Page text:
first off, if the can was opened the original kodak tape would either be messed up or not present. there's no putting it back on to look new. second, it should have been in a plastic bag.
It's not very likely that the can was flashed but it does happen. Most likely your film is aged but not flashed.
The Kodak tape was on firmly and the film is in a plastic bag inside the can. I think the problem just could be an aspect of ageing -- perhaps the film has selectively desinsitized, ie less so along the edge?
I have other ECN-2 films that have suffered considerable speed loss; I'm going to expose some of this at much lower speeds and see if that might mitigate the difference between the edge and the rest of the image.
Perhaps it's expired old film.
Originally Posted by newcan1
“The contemplation of things as they are, without error or confusion, without substitution or imposture, is in itself a nobler thing than a whole harvest of invention”
I wonder what happens if a can of film gets stored such that it gets much hotter on one side than the other? (eg if it were somewhere that sunlight could heat one side of the can)? Since you don't know for sure it was cold stored before you got it.
You could be methodical about which way around it was shot, reeled, and put in the tank to try to sort out out whether's it's in the film or the processing...
It is definitely expired old film! Duncan, you may have something there. I really doubt that the guy who sold it to me was really "cleaning out the film fridge" as he suggested, unless he forgot to mention that said fridge had not been plugged in for 8 years or something. I acquired other stocks from him and not all were good (but some were) - in fact some Reala 500D seems to have dropped to about 100D which is quite a toll. So it could be an effect of uneven heat here. Odd though that the edge seems more sensitive than the rest of the film, or at least seems a bit more dense, hence lighter on the scan.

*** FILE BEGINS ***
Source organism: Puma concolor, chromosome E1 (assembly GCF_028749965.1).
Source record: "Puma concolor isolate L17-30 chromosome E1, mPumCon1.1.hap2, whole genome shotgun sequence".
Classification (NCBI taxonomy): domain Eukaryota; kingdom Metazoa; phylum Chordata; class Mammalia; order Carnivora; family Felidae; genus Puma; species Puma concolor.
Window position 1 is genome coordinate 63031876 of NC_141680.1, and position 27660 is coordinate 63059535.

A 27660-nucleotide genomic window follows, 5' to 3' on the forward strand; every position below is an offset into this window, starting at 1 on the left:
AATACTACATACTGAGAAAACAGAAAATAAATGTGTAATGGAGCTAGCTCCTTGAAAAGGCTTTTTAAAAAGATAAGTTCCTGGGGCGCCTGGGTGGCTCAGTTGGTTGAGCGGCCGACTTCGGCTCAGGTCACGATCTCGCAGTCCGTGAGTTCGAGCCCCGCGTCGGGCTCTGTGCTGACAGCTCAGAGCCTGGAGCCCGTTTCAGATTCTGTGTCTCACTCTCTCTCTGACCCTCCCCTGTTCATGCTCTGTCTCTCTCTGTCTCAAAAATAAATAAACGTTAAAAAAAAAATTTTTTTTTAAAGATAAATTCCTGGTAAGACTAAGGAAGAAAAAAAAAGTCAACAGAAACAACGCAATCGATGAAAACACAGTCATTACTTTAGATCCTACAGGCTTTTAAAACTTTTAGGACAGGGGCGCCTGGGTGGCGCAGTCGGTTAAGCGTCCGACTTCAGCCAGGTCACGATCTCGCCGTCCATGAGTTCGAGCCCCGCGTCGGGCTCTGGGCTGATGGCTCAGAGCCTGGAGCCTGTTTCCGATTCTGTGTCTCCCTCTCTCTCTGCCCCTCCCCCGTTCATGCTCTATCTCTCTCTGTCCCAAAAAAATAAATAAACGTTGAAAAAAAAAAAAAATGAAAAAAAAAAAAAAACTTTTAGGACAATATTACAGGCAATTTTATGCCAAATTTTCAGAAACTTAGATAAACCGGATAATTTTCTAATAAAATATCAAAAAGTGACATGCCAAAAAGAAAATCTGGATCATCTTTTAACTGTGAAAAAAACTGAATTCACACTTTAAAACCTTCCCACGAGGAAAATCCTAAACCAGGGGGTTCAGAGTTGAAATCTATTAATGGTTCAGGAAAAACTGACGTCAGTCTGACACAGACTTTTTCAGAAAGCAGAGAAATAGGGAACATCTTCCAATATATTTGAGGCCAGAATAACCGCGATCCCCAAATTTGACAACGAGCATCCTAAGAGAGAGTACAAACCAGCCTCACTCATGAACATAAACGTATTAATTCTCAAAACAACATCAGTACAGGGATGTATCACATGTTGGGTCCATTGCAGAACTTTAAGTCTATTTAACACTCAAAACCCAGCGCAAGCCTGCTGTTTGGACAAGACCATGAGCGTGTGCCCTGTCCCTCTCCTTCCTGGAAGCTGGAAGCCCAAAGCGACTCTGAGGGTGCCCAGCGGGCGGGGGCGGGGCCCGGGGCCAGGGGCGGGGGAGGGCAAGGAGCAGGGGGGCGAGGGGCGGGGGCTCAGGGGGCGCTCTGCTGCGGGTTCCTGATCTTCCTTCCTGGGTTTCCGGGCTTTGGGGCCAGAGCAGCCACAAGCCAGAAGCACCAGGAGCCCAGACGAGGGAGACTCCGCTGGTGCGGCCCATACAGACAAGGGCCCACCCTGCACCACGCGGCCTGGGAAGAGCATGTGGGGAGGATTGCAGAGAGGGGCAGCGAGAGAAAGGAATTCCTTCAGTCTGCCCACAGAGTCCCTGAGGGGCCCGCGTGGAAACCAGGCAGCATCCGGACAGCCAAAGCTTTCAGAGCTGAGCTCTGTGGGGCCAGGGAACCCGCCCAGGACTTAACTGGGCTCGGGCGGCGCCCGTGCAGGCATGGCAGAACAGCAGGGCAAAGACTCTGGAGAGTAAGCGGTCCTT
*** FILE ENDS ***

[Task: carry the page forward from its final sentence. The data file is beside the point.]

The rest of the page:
I guess so far we have the following possibilities:
1. Light got to the edge. Probably debunked by the fact that the sprocket holes are clear. And I used the same loader to bulk load some Portra that seems fine.
2. Bad or insufficient chemistry - but I just used the same bleach and fix on some Portra with no apparent adverse effects, and the ECN-2 dev was freshly mixed from dry chemicals and previously unused.
3. Bad storage/uneven heat. this seems to be where I am going.
The negatives were very thin. Presumably, another aspect of poor storage would be speed loss. The question is: If I reduce the EI of the film and re-test, will the difference between edge and the rest of the negative be as pronounced with a thicker negative as it is with a thin one? Perhaps not, given the exposure latitude to over-exposure that most negative films possess. I will try to get to that tomorrow and see how things go. I am sure this was quite an awesome film stock once upon a time.
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